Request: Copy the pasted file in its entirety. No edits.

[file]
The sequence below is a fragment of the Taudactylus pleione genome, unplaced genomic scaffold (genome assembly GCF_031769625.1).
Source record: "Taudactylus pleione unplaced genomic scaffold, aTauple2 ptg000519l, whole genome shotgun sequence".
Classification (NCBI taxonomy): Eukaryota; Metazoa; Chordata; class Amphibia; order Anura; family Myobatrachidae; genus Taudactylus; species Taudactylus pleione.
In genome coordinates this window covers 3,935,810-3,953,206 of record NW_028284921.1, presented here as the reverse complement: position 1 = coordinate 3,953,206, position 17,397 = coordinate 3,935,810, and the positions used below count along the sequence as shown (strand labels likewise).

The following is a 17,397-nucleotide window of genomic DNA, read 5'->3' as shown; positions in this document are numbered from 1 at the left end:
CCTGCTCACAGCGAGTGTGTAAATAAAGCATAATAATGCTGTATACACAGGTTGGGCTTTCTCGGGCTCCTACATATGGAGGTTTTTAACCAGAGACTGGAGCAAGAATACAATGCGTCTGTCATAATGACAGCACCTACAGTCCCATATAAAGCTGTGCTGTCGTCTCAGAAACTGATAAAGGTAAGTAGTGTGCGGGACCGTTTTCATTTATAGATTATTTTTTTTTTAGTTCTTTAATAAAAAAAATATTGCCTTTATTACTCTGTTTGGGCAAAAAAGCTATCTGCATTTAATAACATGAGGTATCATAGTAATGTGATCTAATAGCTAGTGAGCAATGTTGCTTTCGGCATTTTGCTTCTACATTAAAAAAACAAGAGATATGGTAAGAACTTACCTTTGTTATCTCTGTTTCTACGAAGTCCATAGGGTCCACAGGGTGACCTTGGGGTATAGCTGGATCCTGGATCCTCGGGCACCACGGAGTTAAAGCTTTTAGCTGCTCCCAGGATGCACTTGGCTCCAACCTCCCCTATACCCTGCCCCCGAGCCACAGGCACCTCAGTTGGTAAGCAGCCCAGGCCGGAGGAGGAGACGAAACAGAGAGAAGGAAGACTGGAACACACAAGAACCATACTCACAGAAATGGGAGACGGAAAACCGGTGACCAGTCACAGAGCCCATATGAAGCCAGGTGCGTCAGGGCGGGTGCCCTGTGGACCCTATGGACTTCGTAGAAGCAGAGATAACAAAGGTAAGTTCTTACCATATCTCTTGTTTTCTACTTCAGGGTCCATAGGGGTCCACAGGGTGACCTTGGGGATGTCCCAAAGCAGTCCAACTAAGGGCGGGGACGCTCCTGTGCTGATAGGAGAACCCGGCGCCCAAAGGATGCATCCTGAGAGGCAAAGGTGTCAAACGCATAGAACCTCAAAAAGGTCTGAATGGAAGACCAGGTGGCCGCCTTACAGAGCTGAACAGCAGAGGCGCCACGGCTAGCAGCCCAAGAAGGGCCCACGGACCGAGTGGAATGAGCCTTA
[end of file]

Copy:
The sequence below is a fragment of the Taudactylus pleione genome, unplaced genomic scaffold (genome assembly GCF_031769625.1).
Source record: "Taudactylus pleione unplaced genomic scaffold, aTauple2 ptg000519l, whole genome shotgun sequence".
Classification (NCBI taxonomy): Eukaryota; Metazoa; Chordata; class Amphibia; order Anura; family Myobatrachidae; genus Taudactylus; species Taudactylus pleione.
In genome coordinates this window covers 3,935,810-3,953,206 of record NW_028284921.1, presented here as the reverse complement: position 1 = coordinate 3,953,206, position 17,397 = coordinate 3,935,810, and the positions used below count along the sequence as shown (strand labels likewise).

The following is a 17,397-nucleotide window of genomic DNA, read 5'->3' as shown; positions in this document are numbered from 1 at the left end:
CCTGCTCACAGCGAGTGTGTAAATAAAGCATAATAATGCTGTATACACAGGTTGGGCTTTCTCGGGCTCCTACATATGGAGGTTTTTAACCAGAGACTGGAGCAAGAATACAATGCGTCTGTCATAATGACAGCACCTACAGTCCCATATAAAGCTGTGCTGTCGTCTCAGAAACTGATAAAGGTAAGTAGTGTGCGGGACCGTTTTCATTTATAGATTATTTTTTTTTTAGTTCTTTAATAAAAAAAATATTGCCTTTATTACTCTGTTTGGGCAAAAAAGCTATCTGCATTTAATAACATGAGGTATCATAGTAATGTGATCTAATAGCTAGTGAGCAATGTTGCTTTCGGCATTTTGCTTCTACATTAAAAAAACAAGAGATATGGTAAGAACTTACCTTTGTTATCTCTGTTTCTACGAAGTCCATAGGGTCCACAGGGTGACCTTGGGGTATAGCTGGATCCTGGATCCTCGGGCACCACGGAGTTAAAGCTTTTAGCTGCTCCCAGGATGCACTTGGCTCCAACCTCCCCTATACCCTGCCCCCGAGCCACAGGCACCTCAGTTGGTAAGCAGCCCAGGCCGGAGGAGGAGACGAAACAGAGAGAAGGAAGACTGGAACACACAAGAACCATACTCACAGAAATGGGAGACGGAAAACCGGTGACCAGTCACAGAGCCCATATGAAGCCAGGTGCGTCAGGGCGGGTGCCCTGTGGACCCTATGGACTTCGTAGAAGCAGAGATAACAAAGGTAAGTTCTTACCATATCTCTTGTTTTCTACTTCAGGGTCCATAGGGGTCCACAGGGTGACCTTGGGGATGTCCCAAAGCAGTCCAACTAAGGGCGGGGACGCTCCTGTGCTGATAGGAGAACCCGGCGCCCAAAGGATGCATCCTGAGAGGCAAAGGTGTCAAACGCATAGAACCTCAAAAAGGTCTGAATGGAAGACCAGGTGGCCGCCTTACAGAGCTGAACAGCAGAGGCGCCACGGCTAGCAGCCCAAGAAGGGCCCACGGACCGAGTGGAATGAGCCTTA